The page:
If the majority of the misses in your "outliers" and in your tests in general come from what you call "stupid mistakes" and your BR scores are close to perfect, I don't think going back to the curriculum would help all that much. If you have lower scores on tests that overemphasize a certain kind of question/game/passage, then by all means go back and take another look at the lessons that cover those topics or drill some of those questions. For scores above 170 every question counts, so even slight "holes" in your knowledge can sway your scores by 3-4 points, if the test happens to be heavy on that particular type of question.

    If your scores are fluctuating mostly because of wild fluctuations in the games, then drill the hell out of them. As full sections, with purpose and mindfulness (I can practically see some "regulars" rolling their eyes "here she goes again with the game drilling" but I can't think of any better way to reduce variation in game performance other than making sure that you can absolutely nail the easy games in 5--7 minutes and leave yourself enough time for the time suckers).

    Making silly mistakes can be a sign of burnout. And you have been doing this for a long time, so you might be due for a break. It can also be a sign of something else in your life distracting you from concentrating on certain PT's 100%. If you're thinking "I need to finish this PT, and then I've got to write that final paper/get that laundry done/pick up the kids from school/pack for tomorrow's trip" or whatever it is, that's enough to throw off your concentration - doesn't take much. So see if the outliers happened to be on days when something was preventing you from being 100% in the test. Or the days you were hungry, or extra tired, or you didn't sleep well the night before - think about anything that might be different about those days, and make sure it's not the case on test day.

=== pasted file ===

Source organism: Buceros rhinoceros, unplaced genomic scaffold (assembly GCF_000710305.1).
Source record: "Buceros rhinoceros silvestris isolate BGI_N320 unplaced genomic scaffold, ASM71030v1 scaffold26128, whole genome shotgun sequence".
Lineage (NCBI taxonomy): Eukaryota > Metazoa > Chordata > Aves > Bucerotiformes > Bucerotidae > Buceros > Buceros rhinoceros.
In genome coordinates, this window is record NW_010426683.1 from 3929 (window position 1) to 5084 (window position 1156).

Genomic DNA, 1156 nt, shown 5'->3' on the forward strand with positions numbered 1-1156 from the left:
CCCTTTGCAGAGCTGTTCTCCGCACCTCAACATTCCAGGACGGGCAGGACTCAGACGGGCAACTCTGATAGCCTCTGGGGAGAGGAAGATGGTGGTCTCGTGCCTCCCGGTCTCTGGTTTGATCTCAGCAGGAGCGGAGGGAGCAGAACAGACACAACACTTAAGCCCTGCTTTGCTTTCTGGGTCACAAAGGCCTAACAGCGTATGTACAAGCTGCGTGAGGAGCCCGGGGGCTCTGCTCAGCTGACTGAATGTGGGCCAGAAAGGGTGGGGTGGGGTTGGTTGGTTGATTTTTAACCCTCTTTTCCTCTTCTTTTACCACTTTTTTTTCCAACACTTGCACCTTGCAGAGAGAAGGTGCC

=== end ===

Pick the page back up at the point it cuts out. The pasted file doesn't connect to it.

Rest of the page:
You might also have gotten into a pattern where you get a few nice scores in a row and then your mind feels like it's OK to relax a bit - bam, mistakes and hello 164. Or the opposite - you got 3 170's and now you think "here comes my next messed up PT" so you panic a bit (doesn't need to feel like full blown panic, just a lack of "flow"). And the fear fulfills itself. I don't know how you fix these sorts of issues, but I'm thinking being aware of the potential for them could mitigate their effect a bit.

    Other than the mental game, you might have an "optimal" amount of practice you need to get to be in top form. Looks like that's the case for some of us, as @kotokochan's experience shows. You also mention that your RC scores improve after practice - by all means keep doing that - even if you're drilling old passages you've done before. I've experienced the same thing with games - I need to do at least a couple of sections a day or I get slower, and slower on the easy stuff means no time for the hard stuff in a PT.

    You're almost there - you have the fundamentals and more, now it's time to polish the last rough corners in time for the big show in June
  • Cant Get RightCant Get Right Alum Member Sage 🍌
    edited March 2016 27377 karma